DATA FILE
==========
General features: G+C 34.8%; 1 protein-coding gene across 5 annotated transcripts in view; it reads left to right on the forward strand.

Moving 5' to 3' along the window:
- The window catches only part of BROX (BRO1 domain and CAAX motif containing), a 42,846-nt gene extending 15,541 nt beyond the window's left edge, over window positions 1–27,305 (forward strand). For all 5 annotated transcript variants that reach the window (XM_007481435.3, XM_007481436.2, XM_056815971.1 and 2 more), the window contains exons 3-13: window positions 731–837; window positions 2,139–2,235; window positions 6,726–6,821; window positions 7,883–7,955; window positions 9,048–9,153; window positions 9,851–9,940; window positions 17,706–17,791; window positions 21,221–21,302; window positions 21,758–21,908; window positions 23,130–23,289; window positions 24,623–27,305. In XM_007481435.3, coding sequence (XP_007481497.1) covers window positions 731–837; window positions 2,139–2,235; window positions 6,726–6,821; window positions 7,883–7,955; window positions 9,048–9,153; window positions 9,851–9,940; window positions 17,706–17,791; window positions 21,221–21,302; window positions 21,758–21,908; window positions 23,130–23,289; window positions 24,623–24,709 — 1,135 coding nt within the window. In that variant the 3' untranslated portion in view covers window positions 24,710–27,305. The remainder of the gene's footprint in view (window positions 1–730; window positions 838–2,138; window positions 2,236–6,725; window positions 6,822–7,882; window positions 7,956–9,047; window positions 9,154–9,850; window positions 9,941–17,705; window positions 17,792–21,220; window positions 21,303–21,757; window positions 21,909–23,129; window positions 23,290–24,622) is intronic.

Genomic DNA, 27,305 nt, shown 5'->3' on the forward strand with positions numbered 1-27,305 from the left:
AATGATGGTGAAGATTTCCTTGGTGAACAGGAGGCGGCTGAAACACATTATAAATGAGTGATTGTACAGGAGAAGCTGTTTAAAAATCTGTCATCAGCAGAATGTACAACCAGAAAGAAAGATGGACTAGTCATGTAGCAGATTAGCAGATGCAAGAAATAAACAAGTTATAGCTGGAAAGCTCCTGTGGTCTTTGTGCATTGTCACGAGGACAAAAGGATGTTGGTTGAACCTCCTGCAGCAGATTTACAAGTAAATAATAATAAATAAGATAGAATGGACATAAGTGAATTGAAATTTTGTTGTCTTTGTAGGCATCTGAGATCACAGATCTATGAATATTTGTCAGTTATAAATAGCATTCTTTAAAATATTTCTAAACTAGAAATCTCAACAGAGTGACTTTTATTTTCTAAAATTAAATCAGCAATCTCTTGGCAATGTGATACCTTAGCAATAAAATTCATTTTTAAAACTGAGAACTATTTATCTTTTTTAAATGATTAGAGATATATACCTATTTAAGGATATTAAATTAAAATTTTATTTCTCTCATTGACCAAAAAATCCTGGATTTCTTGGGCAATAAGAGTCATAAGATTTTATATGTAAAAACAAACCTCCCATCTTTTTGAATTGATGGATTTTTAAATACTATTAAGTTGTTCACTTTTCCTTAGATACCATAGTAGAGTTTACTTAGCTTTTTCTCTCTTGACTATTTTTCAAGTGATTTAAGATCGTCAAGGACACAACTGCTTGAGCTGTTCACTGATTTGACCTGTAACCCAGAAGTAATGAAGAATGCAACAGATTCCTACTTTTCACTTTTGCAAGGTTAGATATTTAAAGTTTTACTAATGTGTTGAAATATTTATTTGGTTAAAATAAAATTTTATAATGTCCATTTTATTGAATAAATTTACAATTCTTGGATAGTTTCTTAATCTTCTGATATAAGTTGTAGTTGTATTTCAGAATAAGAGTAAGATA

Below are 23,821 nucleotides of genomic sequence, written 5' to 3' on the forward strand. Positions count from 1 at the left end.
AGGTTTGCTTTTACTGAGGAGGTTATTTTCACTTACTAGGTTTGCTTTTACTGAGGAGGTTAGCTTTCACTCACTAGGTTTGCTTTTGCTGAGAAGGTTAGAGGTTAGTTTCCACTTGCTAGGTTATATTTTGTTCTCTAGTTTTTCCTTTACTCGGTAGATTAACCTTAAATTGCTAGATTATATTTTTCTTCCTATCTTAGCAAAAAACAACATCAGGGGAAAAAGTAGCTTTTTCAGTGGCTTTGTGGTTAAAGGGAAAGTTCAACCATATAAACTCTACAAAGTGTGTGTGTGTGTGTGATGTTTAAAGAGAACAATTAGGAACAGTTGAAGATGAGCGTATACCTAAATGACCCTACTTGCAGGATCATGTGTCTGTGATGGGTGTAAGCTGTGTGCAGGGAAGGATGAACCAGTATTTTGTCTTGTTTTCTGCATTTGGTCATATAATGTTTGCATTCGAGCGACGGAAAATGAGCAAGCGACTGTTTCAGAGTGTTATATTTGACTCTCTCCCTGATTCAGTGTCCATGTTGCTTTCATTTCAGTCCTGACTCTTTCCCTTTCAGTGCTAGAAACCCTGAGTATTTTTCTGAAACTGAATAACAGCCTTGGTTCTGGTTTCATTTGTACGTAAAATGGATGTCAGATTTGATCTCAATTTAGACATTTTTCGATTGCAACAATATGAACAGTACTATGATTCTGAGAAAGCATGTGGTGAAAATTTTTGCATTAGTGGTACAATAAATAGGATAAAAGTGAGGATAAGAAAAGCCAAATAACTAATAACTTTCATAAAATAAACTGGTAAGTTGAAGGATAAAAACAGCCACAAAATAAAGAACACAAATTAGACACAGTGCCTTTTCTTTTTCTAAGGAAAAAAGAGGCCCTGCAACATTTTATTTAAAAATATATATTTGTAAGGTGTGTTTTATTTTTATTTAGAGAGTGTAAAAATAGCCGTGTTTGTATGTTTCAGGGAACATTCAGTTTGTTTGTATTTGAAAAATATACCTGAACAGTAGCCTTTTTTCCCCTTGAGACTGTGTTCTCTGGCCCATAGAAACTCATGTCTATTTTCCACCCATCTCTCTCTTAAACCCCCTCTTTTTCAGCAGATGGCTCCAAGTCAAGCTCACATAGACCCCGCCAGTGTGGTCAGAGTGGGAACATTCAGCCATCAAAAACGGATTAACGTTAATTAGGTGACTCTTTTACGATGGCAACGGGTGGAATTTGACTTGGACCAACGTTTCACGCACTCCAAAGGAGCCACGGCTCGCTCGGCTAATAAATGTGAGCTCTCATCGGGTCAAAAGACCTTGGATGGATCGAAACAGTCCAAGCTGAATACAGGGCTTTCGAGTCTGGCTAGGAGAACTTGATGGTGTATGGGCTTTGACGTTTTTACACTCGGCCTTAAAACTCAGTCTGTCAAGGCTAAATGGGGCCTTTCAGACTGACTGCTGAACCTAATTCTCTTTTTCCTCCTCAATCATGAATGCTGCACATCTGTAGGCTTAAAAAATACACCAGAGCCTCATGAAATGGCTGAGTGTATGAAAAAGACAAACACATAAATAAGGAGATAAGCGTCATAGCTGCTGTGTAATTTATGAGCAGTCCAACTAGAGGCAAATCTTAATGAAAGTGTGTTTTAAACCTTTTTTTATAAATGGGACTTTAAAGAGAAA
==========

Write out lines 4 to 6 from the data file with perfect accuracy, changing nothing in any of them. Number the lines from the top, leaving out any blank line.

Genomic DNA, 27,305 nt, shown 5'->3' on the forward strand with positions numbered 1-27,305 from the left:
AATGATGGTGAAGATTTCCTTGGTGAACAGGAGGCGGCTGAAACACATTATAAATGAGTGATTGTACAGGAGAAGCTGTTTAAAAATCTGTCATCAGCAGAATGTACAACCAGAAAGAAAGATGGACTAGTCATGTAGCAGATTAGCAGATGCAAGAAATAAACAAGTTATAGCTGGAAAGCTCCTGTGGTCTTTGTGCATTGTCACGAGGACAAAAGGATGTTGGTTGAACCTCCTGCAGCAGATTTACAAGTAAATAATAATAAATAAGATAGAATGGACATAAGTGAATTGAAATTTTGTTGTCTTTGTAGGCATCTGAGATCACAGATCTATGAATATTTGTCAGTTATAAATAGCATTCTTTAAAATATTTCTAAACTAGAAATCTCAACAGAGTGACTTTTATTTTCTAAAATTAAATCAGCAATCTCTTGGCAATGTGATACCTTAGCAATAAAATTCATTTTTAAAACTGAGAACTATTTATCTTTTTTAAATGATTAGAGATATATACCTATTTAAGGATATTAAATTAAAATTTTATTTCTCTCATTGACCAAAAAATCCTGGATTTCTTGGGCAATAAGAGTCATAAGATTTTATATGTAAAAACAAACCTCCCATCTTTTTGAATTGATGGATTTTTAAATACTATTAAGTTGTTCACTTTTCCTTAGATACCATAGTAGAGTTTACTTAGCTTTTTCTCTCTTGACTATTTTTCAAGTGATTTAAGATCGTCAAGGACACAACTGCTTGAGCTGTTCACTGATTTGACCTGTAACCCAGAAGTAATGAAGAATGCAACAGATTCCTACTTTTCACTTTTGCAAGGTTAGATATTTAAAGTTTTACTAATGTGTTGAAATATTTATTTGGTTAAAATAAAATTTTATAATGTCCATTTTATTGAATAAATTTACAATTCTTGGATAGTTTCTTAATCTTCTGATATAAGTTGTAGTTGTATTTCAGAATAAGAGTAAGATA

Below are 23,821 nucleotides of genomic sequence, written 5' to 3' on the forward strand. Positions count from 1 at the left end.